The name Enoch Powell is unlikely to strike a chord with most of those who are under sixty years old. Yet at the time I took my PhD in London (1969-71) he was all over, frequently appearing on TV (“the telly,” as people used to call it), radio, and the papers. Today it pleases me to write a few lines about him. My reasons for doing so will become clear by and by.
Enoch Powell was born at Stechford, a borough of the city of Birmingham, in 1912. The family was lower middle class; his father, Albert, was an elementary schoolteacher, his mother Ellen, a housewife. Their somewhat constrained economic circumstances did not prevent Enoch from receiving a first class education, first at home—it is said that by the age of three, he could already read fairly well—and later at various grammar schools. Typical of the age, the most important part of the curriculum was formed by the classics, especially ancient Greek (a thorough mastery of Latin was considered self-evident) in which Powell soon revealed himself as a real prodigy. Later, at Cambridge, he not only received the highest possible, and extremely rare, grades but added German, modern Greek, Portuguese, Welsh, Urdu, and Russian.
In 1937 Powell, having completed his studies, went to Australia where, employed at the University of Sydney, he became the youngest professor in the entire Commonwealth. From there he sent letters to his parents expressing his disgust at Prime Minister Neville Chamberlain’s “terrible exhibition of dishonor, weakness and gullibility” in his attempts to appease Hitler. “The depths of infamy,” he added, “to which our accurst ‘love of peace’ can lower us are unfathomable.”
Returning to England as soon as World War II broke out, Powell joined the army which appreciated his linguistic skills and put him into its intelligence service. By the time he got out in 1945 he was a brigadier general, the youngest in the entire service. Entering politics, he was elected to Parliament as a conservative member, making several speeches against Constitutional changes which, the way he saw it, were slowly but surely leading to the breakup of the British Commonwealth and of Britain itself. He wore his immense learning lightly; his measured, eloquent and, above all, extremely clear delivery—I remember watching him on TV—soon turned him into a star performer. Throughout the late 1950s and early 1960s he occupied a variety of senior positions, reaching the peak of his career in 1962 when he was appointed Secretary of Health under Harold Macmillan. This post he occupied until 1964 when Labor under Harold Wilson won the elections, pushing the Conservatives into the opposition. In 1965 the Conservative leader Edward Heath appointed him shadow Secretary of State for Defense.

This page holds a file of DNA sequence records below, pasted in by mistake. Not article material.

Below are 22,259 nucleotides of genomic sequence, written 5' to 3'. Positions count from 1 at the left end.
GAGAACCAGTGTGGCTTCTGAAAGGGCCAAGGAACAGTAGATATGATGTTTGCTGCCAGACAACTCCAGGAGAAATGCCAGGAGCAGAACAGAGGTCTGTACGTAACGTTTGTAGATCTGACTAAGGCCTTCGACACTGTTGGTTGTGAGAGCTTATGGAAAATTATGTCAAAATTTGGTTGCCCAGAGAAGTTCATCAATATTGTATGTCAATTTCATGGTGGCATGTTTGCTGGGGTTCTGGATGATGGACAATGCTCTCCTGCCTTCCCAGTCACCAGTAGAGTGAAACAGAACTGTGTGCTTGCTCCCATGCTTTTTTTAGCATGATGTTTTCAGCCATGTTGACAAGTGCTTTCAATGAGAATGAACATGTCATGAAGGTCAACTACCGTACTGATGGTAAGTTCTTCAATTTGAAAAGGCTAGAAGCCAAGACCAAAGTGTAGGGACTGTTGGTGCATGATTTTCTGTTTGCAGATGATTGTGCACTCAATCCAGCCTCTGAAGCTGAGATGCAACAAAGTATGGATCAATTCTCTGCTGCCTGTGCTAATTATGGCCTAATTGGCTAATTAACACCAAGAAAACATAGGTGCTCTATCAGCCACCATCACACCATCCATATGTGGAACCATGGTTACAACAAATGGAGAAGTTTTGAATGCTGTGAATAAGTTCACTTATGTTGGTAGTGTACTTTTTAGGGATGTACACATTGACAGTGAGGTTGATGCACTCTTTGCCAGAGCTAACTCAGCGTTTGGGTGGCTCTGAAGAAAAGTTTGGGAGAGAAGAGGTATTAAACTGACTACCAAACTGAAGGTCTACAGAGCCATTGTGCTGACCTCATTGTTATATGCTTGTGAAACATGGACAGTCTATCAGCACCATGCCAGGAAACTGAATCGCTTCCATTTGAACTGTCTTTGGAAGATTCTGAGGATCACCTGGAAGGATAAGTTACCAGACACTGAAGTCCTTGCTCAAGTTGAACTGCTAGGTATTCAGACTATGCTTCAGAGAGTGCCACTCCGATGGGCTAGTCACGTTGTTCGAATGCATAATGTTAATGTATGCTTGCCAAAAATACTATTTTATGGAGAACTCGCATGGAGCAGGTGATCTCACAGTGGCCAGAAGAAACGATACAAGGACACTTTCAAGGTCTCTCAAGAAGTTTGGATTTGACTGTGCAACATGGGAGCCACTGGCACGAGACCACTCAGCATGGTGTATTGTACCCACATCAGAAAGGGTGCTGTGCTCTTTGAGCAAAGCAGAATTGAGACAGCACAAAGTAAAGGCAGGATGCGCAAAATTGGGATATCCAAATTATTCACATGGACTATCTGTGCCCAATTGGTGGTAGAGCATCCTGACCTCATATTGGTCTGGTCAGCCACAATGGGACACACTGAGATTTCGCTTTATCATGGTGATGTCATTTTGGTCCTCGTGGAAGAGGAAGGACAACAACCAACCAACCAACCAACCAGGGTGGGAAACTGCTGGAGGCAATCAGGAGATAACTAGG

It was during his time in the opposition that Powell first started drawing national attention by pointing out the danger of unrestricted immigration from Commonwealth countries. Especially Kenya which, over the previous few decades, had become home to many Indians and Pakistanis. Discriminated against and oppressed by the country’s new African rules, the people in question sought refuge in Britain. At the time I was living in Kilburn, a relatively poor neighborhood in northwestern London where I often encountered them. On one hand there were the Indians who set up small neighborhood shops and, by working themselves and their families very hard indeed, started their way up the social ladder. Contrasting with them were bands of young Moslems who, the papers said, were sometimes subject to what was popularly known as Paki-bashing.
It was a year or so before my arrival, on 20 April 1968, that Powell gave the speech for which he will forever be remembered:
As I look ahead, I am filled with foreboding. Like the Roman, I seem to see ‘the River Tiber foaming with much blood’ [referring to the Sybil in Virgil’s Aeneid]. That tragic and intractable phenomenon which we watch with horror on the other side of the Atlantic but which there is interwoven with the history and existence of the States itself, is coming upon us here by our own volition and our own neglect. Indeed, it has all but come. In numerical terms, it will be of American proportions long before the end of the 20th century. Only resolute and urgent action will avert it even now.
The reaction, both in Parliament and in the media, can be imagined. The day after he held the speech Heath, as leader of the opposition, took Powell’s post as shadow minister of defense away from him. The same Heath, however, later admitted, in private, that Powell might have been “prescient.” He remained a member of Parliament until 1987, but was never again offered a cabinet post. From then to the present, in spite of warnings more numerous than the stars in the sky, no British government has dared taking the “resolute and urgent action” required. Instead, it contented itself by inventing reasons why such action was not required.
And now, feeling abandoned to their fate, some of Britain’s people are beginning to take matters into their own hands.